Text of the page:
Guided by Voices deserve a goddamned victory lap. In the early 1990s, Robert Pollard and his band of middle-aged Ohio townies risked failure and humiliation to deliver high-kicking Technicolor rock and roll to fickle, judgmental crowds. When the odds were decidedly stacked in favor of youth, fashion and irony, Pollard succeeded by way of talent, conviction and sheer force of will. He had to believe in Guided by Voices a hundred thousand times harder than anybody else, and he did. And he does. And so should you.
I knew nothing about the band's background when I first heard them in 1997, but their songs resonated with me deeply and immediately. I was 13 years old at the time and quite into classic rock, but the swaggering, humpy riff of "Bulldog Skin" spoke my language. I devoured the band's back catalog, obsessing over songs like "Smothered in Hugs" and "Exit Flagger." I saw Guided by Voices at Irving Plaza in New York when I was 15, and Pollard responded to my request for "Over the Neptune/Mesh Gear Fox" by pouring a beer out over my head and calling me a "good kid." They were my very favorite band in the whole wide world.
But when they released the decidedly hi-fi Do the Collapse in 1999, I was dumb enough to think that Guided by Voices had "sold out." Actually, I was unwilling or unable to accept that Pollard's ambitions had always extended well beyond the Discmen of nerdy, music-obsessed teenagers. The "lo-fi band sells out" story practically told itself, and Pollard's unapologetically lofty goals made it easy to accuse him of compromising his music in the pursuit of fame and glory. In retrospect, the problem with Do the Collapse wasn't the album's studio sheen, but rather that producer Ric Ocasek dulled that sheen in the interest of preserving the band's perceived rawness. Do the Collapse had the songs to be a balls-out, full-production, big-time rock album, but it came out half-baked and uncharacteristically hesitant. Even GBV's so-called "lo-fi" classics sounded like full-on arena rock that just happened to have been recorded in a basement.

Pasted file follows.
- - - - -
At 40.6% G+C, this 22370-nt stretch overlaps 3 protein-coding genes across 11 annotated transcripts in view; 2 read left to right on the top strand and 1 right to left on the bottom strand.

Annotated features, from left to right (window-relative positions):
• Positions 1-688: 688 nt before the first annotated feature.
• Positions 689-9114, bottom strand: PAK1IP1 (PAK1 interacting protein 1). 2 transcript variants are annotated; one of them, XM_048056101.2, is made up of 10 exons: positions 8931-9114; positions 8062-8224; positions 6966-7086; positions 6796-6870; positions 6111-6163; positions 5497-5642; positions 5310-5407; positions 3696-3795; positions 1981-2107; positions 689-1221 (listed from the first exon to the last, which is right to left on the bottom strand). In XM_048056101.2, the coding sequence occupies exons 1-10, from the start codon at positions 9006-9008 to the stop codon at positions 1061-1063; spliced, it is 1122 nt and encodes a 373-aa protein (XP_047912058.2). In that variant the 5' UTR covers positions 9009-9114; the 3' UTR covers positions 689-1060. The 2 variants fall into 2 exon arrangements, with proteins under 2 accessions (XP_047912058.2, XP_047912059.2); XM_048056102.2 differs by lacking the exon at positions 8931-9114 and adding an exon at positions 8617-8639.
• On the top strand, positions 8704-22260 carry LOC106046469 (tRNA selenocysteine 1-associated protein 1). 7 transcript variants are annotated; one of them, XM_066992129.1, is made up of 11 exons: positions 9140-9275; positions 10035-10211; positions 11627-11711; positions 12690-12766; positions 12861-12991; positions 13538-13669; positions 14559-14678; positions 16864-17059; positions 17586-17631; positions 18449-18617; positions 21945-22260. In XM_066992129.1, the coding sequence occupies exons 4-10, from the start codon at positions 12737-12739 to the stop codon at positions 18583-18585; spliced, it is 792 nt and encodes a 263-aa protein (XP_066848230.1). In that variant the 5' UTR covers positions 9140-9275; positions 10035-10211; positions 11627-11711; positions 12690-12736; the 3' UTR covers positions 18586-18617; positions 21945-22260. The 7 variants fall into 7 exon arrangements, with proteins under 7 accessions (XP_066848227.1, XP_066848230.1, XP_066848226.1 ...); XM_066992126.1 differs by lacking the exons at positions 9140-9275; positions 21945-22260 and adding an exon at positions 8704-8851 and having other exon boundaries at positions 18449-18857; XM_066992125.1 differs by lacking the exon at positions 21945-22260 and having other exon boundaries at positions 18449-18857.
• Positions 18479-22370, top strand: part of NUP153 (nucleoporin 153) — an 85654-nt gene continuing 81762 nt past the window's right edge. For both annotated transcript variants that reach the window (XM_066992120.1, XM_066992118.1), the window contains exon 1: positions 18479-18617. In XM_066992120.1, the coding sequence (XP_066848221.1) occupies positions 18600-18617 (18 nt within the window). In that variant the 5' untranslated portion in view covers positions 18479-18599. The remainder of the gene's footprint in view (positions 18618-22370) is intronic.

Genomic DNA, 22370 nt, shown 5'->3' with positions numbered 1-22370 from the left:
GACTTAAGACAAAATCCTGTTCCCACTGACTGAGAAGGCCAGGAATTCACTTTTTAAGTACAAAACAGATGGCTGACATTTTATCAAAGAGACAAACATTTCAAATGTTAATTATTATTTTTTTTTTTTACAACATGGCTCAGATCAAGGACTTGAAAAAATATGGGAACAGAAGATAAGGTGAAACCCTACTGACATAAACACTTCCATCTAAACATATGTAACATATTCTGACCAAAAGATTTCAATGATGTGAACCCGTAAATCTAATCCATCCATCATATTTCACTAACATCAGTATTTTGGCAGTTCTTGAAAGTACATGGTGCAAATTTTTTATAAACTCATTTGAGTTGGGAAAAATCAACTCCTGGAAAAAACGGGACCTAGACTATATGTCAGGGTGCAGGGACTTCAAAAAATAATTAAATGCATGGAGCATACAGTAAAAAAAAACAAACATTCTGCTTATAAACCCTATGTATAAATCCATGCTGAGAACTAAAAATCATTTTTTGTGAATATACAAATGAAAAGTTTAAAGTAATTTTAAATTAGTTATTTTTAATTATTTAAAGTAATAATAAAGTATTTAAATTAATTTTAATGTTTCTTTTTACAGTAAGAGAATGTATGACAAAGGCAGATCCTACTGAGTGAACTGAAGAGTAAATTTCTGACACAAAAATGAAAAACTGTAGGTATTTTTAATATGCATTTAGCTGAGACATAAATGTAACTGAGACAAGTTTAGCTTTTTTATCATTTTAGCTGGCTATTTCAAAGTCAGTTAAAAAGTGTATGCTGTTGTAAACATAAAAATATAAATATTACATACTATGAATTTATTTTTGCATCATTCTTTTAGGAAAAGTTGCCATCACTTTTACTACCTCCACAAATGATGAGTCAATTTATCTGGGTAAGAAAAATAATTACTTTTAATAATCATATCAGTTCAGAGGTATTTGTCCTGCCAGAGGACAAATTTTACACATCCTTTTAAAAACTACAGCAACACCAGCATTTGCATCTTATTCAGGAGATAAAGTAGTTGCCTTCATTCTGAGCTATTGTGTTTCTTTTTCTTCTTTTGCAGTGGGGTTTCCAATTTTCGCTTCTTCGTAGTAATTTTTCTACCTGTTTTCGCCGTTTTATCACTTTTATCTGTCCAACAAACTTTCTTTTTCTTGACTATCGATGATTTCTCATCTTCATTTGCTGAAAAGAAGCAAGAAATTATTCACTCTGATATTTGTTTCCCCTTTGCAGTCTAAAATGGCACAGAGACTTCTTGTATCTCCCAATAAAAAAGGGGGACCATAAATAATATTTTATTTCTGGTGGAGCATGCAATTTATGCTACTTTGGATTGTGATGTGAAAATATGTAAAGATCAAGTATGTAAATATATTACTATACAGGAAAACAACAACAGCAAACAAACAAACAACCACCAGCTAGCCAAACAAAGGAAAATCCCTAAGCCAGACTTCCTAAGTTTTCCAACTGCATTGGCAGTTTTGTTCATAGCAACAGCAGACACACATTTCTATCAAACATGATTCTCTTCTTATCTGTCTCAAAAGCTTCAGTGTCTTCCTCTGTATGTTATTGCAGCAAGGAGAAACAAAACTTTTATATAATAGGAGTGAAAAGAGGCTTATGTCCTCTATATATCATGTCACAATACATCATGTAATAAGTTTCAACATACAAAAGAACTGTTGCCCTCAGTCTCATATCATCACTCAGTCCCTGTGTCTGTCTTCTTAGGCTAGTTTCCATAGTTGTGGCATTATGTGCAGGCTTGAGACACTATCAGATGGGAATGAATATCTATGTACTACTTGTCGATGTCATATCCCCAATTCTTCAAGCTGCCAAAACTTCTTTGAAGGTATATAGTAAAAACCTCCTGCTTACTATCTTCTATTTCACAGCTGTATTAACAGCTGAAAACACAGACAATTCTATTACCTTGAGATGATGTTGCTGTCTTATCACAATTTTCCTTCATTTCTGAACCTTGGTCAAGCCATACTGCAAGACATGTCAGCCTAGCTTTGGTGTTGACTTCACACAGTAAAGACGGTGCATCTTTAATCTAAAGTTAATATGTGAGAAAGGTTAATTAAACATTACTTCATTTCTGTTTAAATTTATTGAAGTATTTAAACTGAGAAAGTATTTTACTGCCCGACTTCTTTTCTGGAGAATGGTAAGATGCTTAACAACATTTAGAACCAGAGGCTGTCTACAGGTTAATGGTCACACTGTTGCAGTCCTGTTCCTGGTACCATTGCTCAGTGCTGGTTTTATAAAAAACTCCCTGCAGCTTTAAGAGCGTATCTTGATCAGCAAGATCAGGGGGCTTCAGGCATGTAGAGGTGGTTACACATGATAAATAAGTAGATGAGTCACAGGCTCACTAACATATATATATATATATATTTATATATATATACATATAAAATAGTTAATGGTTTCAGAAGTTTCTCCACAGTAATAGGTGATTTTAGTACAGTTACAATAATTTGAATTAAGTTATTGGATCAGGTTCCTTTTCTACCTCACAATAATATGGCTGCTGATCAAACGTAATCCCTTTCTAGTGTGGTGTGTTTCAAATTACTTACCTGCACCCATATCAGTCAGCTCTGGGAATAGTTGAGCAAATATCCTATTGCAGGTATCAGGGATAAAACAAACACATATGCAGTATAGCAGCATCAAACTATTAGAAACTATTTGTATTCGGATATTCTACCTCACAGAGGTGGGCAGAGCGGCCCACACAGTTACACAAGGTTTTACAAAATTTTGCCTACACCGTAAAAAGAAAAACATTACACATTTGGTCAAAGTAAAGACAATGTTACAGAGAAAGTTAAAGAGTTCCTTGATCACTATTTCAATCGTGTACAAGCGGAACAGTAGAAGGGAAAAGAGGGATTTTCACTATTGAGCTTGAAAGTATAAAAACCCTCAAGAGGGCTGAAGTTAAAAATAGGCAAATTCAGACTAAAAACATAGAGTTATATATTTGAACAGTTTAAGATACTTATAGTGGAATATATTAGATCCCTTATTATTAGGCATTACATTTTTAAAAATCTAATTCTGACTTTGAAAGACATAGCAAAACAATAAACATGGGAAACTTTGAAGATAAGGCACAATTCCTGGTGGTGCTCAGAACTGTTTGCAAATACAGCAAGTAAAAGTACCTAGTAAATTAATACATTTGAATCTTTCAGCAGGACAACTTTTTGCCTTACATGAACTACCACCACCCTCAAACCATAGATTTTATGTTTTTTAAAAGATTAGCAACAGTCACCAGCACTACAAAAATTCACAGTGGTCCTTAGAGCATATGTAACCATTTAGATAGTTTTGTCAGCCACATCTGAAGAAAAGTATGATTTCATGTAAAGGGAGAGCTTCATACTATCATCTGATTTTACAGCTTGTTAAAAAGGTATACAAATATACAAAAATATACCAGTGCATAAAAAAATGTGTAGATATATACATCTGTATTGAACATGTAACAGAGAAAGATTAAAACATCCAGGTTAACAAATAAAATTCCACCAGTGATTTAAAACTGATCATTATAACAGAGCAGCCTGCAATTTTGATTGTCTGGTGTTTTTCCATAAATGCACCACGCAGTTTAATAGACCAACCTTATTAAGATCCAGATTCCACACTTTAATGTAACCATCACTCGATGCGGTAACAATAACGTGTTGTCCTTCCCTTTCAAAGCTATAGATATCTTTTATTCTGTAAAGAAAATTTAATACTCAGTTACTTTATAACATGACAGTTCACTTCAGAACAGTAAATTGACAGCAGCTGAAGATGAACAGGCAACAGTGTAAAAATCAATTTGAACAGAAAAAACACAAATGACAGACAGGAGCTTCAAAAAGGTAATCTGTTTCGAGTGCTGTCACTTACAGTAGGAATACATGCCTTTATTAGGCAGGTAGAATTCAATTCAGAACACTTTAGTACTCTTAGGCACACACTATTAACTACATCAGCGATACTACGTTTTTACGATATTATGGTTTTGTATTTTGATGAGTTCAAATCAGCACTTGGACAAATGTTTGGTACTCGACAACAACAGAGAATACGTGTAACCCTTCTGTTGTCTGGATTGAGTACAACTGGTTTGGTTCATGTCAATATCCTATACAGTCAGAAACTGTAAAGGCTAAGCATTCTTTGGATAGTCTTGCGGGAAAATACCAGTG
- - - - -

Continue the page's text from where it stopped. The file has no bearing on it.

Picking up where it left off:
If there was any lingering doubt that Guided by Voices' tinniest recordings captured larger-than-life songs, the recent reunion of the group's "classic lineup" has certainly put them to rest. Spot-on renditions of songs like "Gold Star for Robot Boy" and "Game of Pricks" have fully exhilarated quite-big venues like New York's Terminal 5. Here, finally, is a chance for Guided by Voices to extricate themselves from the hedging, low-stakes legacy of "lo-fi." It's a testament to the band's timeless appeal that their reunion shows have felt oddly bereft of nostalgia; their fans are communing directly with the songs, not with memories of the songs.
No matter how many bands employ tape hiss as a fashion accessory, Guided by Voices couldn't be more of an anomaly in 2011. Musicians today are so grateful, so excited, so happy that they can just make music that they like for their friends, man. Ambition seems weirdly tacky right now, while aw-shucks humility is the default pose for nearly every band—especially those with high-powered managers and publicists pulling strings on their behalf. Entire cultural industries have sprung up around attempting to elevate "pretty good" into canonical, and few artists seem hell-bent on making a truly classic record. Robert Pollard wanted nothing less than for Guided by Voices to be a capital-G Great band. He has absolutely, unequivocally succeeded.